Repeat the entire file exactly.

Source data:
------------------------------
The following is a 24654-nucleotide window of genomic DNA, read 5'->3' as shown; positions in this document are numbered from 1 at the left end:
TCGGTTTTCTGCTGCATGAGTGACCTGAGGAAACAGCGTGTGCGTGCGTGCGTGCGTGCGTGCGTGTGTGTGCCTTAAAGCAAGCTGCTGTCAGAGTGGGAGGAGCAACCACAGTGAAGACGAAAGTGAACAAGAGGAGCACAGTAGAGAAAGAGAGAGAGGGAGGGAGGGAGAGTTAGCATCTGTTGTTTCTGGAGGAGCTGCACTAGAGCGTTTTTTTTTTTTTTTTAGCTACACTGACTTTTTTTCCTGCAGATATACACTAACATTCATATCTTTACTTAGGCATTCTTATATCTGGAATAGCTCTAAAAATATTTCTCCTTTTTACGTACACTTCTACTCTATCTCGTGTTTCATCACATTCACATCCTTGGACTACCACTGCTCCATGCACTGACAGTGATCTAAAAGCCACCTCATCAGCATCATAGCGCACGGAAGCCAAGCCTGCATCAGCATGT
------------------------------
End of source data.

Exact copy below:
The following is a 24654-nucleotide window of genomic DNA, read 5'->3' as shown; positions in this document are numbered from 1 at the left end:
TCGGTTTTCTGCTGCATGAGTGACCTGAGGAAACAGCGTGTGCGTGCGTGCGTGCGTGCGTGCGTGTGTGTGCCTTAAAGCAAGCTGCTGTCAGAGTGGGAGGAGCAACCACAGTGAAGACGAAAGTGAACAAGAGGAGCACAGTAGAGAAAGAGAGAGAGGGAGGGAGGGAGAGTTAGCATCTGTTGTTTCTGGAGGAGCTGCACTAGAGCGTTTTTTTTTTTTTTTTAGCTACACTGACTTTTTTTCCTGCAGATATACACTAACATTCATATCTTTACTTAGGCATTCTTATATCTGGAATAGCTCTAAAAATATTTCTCCTTTTTACGTACACTTCTACTCTATCTCGTGTTTCATCACATTCACATCCTTGGACTACCACTGCTCCATGCACTGACAGTGATCTAAAAGCCACCTCATCAGCATCATAGCGCACGGAAGCCAAGCCTGCATCAGCATGT